Virtually anyone who has flown a quadcopter or other modern drone will say that they are a blast to fly. Drones combine the cool factor of impressive technology, the excitement of unmanned flight and the thrill of exploration, all in one amazingly simple and easy-to-operate package. Whether you fly alone, with friends or with your kids, flying drones is just plain fun.
But drones aren’t only about fun. They will have an impact on virtually every aspect of our lives from agriculture to energy, scientific research, conservation, public safety and more. Drones have been labeled “disruptive technology,” and held up as avatars of the mythical “billion-fold improvements” that have taken place in computing, imaging, aeronautics, medicine and other fields. Drones will come to shape our lives every bit as much as cellphones, tablet computers and other game-changing technology.
Futurists are abuzz with speculation that you will soon have your Amazon packages or Papa John’s pizzas delivered to your door by drones. Mainstream media outlets breathlessly report breaking-news stories about unauthorized or potentially dangerous drones, such as the recent story of an errant drone piloted by a possibly inebriated operator in Washington, D.C., who, while reportedly trying to impress a female friend at 3 a.m., flew his friend’s quadcopter from an apartment balcony a few blocks from the White House and crashed it on the White House grounds, causing major heartburn for the Secret Service.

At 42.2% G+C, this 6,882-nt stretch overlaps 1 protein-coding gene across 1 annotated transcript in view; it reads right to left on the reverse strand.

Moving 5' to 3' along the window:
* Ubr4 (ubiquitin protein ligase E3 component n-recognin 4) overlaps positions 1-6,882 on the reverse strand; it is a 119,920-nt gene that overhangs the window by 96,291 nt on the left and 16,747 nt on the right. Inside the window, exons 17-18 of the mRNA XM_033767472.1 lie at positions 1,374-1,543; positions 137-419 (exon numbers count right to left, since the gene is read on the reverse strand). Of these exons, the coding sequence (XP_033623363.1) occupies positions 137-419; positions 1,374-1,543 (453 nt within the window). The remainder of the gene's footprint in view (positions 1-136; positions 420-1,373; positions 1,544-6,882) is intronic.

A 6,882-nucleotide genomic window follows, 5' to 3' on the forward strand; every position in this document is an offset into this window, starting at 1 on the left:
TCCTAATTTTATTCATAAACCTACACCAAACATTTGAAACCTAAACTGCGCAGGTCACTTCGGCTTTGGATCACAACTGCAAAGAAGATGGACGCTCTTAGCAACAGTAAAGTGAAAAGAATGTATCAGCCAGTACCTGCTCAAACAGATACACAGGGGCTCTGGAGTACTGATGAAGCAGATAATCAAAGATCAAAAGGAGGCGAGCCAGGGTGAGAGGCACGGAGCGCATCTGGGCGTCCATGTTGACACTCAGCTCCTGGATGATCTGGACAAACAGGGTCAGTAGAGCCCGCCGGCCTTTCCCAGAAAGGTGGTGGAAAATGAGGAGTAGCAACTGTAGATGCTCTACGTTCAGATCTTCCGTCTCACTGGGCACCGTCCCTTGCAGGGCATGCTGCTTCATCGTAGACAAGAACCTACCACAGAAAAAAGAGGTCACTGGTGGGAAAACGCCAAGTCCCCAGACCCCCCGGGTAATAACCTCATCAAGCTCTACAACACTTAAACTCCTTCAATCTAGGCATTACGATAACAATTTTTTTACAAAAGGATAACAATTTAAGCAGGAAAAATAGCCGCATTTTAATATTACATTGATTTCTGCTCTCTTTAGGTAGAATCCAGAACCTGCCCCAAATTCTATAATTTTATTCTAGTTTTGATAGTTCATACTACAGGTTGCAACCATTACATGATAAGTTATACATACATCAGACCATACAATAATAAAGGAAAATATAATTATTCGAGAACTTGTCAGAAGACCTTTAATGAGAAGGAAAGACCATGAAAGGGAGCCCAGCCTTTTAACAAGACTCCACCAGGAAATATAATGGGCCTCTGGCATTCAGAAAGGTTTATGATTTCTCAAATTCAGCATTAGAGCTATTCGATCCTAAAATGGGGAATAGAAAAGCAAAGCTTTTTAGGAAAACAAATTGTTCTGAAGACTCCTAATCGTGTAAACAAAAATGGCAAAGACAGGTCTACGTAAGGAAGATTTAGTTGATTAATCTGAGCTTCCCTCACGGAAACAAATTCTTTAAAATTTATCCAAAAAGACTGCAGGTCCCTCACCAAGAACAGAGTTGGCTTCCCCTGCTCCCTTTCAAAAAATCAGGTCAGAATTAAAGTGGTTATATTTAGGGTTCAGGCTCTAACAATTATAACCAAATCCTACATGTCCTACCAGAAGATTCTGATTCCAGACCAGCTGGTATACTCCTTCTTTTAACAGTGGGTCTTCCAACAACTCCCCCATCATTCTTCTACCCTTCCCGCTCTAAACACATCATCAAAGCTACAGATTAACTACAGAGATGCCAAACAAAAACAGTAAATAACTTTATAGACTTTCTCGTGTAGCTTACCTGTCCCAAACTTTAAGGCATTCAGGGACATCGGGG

Industry and media statistics on how many drones have been sold to the public differ slightly, but the sales totals almost defy belief. Hobby and commercial drones are reported to be selling at the rate of 15,000 or 16,000 per month, or almost 200,000 per year. That’s a lot of people who will be looking to get outdoors and fly their new drones. And where will these people want to fly their drones? Why, in the wide open spaces designed for outdoor recreation, of course — parks!
There is no doubt drones are coming, and they are likely to have a profound effect on parks and recreation. The public and commercial use of drones will present substantial challenges to park managers very soon and agencies will do well to be prepared for the coming wave.
Richard J. Dolesh is NRPA’s Vice President of Conservation and Parks.